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They are also distinguished by their use of icons and their adherence to the Seven Sacraments. 

Orthodox Christianity is the largest branch of Christianity in terms of adherents, with an estimated 300 million Orthodox Christians worldwide.  

Evangelicalism   

Evangelicalism is a movement within Protestant Christianity that began in the 18th century. It emphasizes the personal experience of conversion and salvation, as well as the importance of spreading the gospel message to others.

Evangelical Christians believe that the Bible is the authoritative source of religious truth, and they place a strong emphasis on evangelism or sharing the gospel message with others. 

They also tend to be active in social and political issues, and many evangelical organizations are involved in relief work and other charitable efforts

Restoration Movement

The Restoration Movement was a Christian movement that began in the late 18th century. It had two main goals: to restore the church to its original state and to bring about Christian unity. 

The movement was started by men like Alexander Campbell and Barton W. Stone. They were dissatisfied with the current state of the church, which they saw as being too divided. They believed that the church should be unified under one head, Jesus Christ. 

To achieve these goals, Campbell and Stone established their own churches, which were open to people of all denominations. 

These churches became known as the “Restoration Movement Churches.” The members of these churches sought to live according to the New Testament teachings.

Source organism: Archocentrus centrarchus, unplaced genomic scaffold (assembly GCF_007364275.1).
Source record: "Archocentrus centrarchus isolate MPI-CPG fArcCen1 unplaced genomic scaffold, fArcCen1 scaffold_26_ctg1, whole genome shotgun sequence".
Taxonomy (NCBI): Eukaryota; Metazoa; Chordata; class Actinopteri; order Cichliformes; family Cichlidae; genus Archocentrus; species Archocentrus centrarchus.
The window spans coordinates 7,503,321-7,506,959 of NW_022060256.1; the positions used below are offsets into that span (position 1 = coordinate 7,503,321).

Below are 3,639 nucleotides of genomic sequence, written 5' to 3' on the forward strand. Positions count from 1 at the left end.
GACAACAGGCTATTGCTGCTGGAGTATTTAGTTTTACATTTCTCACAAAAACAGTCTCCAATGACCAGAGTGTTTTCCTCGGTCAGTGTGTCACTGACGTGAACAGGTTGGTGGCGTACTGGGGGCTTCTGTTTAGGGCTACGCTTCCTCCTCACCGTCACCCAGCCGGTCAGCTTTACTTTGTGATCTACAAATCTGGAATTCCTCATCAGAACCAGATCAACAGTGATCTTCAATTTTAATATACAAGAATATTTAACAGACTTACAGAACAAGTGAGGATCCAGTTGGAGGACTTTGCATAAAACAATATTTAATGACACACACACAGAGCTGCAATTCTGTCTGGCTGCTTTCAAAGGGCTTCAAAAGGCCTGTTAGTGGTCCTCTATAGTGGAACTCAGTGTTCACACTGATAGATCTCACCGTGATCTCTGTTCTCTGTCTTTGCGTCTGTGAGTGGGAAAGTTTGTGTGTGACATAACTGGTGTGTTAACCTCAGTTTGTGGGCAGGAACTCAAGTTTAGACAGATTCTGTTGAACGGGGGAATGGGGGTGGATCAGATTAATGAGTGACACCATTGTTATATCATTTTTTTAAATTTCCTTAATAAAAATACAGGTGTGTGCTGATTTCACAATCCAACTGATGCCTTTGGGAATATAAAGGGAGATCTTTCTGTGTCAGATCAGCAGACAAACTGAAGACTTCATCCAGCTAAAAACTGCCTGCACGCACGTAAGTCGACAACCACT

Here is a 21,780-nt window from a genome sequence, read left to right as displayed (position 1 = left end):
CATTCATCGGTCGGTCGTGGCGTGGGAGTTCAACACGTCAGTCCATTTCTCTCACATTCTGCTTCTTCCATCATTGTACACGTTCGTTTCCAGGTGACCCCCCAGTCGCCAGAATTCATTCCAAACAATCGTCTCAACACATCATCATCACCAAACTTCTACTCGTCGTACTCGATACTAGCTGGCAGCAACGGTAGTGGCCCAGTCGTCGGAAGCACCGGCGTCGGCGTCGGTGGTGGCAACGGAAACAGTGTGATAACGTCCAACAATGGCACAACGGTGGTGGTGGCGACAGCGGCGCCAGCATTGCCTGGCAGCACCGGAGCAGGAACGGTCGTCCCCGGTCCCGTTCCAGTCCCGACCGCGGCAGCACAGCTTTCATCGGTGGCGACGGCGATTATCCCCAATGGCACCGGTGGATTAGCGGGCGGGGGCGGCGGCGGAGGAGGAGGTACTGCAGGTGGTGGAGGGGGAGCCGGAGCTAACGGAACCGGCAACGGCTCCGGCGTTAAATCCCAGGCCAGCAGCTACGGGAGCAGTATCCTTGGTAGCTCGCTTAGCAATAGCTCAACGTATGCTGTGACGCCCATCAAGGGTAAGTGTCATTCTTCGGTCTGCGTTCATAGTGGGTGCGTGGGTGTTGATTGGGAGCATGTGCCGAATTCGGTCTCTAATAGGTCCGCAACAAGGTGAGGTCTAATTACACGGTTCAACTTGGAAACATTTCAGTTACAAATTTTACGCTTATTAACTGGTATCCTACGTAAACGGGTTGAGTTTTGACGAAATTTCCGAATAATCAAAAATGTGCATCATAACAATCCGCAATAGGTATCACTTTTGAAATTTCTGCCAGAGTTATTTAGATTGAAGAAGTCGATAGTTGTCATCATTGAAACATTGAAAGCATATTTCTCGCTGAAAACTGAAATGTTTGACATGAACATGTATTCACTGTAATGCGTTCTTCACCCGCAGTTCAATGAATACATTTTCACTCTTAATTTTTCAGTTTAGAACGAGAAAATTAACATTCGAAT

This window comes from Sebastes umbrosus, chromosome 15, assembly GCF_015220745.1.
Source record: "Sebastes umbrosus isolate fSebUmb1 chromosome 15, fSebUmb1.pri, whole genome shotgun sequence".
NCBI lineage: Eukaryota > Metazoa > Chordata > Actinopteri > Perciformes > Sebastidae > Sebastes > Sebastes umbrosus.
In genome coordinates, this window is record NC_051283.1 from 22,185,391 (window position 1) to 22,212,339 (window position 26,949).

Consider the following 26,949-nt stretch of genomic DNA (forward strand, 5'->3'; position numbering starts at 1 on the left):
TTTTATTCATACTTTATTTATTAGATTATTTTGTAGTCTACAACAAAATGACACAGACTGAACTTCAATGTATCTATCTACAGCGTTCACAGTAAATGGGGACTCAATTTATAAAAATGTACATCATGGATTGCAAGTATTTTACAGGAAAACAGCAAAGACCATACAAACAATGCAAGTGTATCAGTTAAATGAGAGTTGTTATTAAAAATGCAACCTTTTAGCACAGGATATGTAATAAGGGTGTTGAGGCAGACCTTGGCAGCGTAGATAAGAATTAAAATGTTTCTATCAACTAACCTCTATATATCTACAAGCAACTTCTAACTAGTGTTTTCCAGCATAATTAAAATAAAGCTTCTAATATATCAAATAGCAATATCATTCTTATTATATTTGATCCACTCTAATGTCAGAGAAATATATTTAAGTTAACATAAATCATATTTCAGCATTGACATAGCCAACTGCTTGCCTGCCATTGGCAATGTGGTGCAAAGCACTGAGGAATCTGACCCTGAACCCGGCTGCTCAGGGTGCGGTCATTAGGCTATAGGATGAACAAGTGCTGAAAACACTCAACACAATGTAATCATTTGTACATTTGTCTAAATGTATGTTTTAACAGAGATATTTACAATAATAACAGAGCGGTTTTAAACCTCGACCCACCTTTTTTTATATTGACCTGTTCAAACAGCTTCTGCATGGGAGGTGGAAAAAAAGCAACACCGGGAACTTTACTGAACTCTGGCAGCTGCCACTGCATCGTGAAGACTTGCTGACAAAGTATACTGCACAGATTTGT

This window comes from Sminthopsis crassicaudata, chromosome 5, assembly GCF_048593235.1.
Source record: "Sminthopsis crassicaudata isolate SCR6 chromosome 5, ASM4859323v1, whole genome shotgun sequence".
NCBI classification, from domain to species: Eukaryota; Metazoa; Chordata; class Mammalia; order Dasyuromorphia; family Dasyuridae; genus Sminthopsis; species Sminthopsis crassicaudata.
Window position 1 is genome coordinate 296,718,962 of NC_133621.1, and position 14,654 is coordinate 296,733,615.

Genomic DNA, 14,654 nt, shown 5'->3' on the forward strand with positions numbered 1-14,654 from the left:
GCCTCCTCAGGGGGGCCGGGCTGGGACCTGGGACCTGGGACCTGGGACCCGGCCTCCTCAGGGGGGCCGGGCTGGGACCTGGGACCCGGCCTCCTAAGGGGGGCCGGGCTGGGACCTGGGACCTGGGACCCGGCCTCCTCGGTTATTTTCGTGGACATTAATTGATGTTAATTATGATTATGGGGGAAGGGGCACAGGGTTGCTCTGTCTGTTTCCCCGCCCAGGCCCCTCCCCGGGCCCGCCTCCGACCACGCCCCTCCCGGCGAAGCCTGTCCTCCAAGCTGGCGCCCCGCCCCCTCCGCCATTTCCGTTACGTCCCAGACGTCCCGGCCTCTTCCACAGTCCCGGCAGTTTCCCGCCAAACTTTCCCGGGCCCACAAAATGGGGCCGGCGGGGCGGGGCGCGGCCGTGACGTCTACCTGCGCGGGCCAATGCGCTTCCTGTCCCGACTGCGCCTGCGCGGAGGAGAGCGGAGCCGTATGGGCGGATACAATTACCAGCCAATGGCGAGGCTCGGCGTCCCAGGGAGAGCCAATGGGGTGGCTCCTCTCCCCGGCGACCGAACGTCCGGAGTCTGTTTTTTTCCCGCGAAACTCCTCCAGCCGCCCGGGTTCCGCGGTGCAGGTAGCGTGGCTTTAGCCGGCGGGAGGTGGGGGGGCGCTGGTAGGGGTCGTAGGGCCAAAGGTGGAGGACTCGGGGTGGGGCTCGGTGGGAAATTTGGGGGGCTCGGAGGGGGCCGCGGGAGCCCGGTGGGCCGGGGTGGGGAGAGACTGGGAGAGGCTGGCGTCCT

Today, there are several different types of Christianity, but the Restoration Movement continues to exist in some form in many parts of the world.

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In brief

There are many different types of Christianity, each with their own unique beliefs and practices. The three largest branches of Christianity are Catholicism, Protestantism, and Orthodoxy.

Catholicism is the oldest and largest branch of Christianity. It is based on the teachings of Jesus Christ as revealed in the Bible, and as interpreted by the Church Fathers. Catholics believe in the authority of the Pope and the Seven Sacraments. They also place emphasis on good works and social justice.

Protestantism began in the 16th century as a reaction against certain practices of the Catholic Church, such as the sale of indulgences. Protestants believe in salvation by faith alone, and they do not recognize the authority of the Pope. 

They place more emphasis on individual interpretation of Scripture than on Church tradition. The word “Protestant” comes from the Latin protestatio meaning “protesting” or “declaring.”

Orthodoxy is the faith of those Christians who follow ancient Christian traditions and accept the authority of their patriarchs. The term “Orthodoxy” comes from the Greek orthos, meaning “right,” and doxa, meaning “belief. In the early centuries of the Church, there was no one “Orthodox” church. A number of different views and practices emerged in different areas at different times.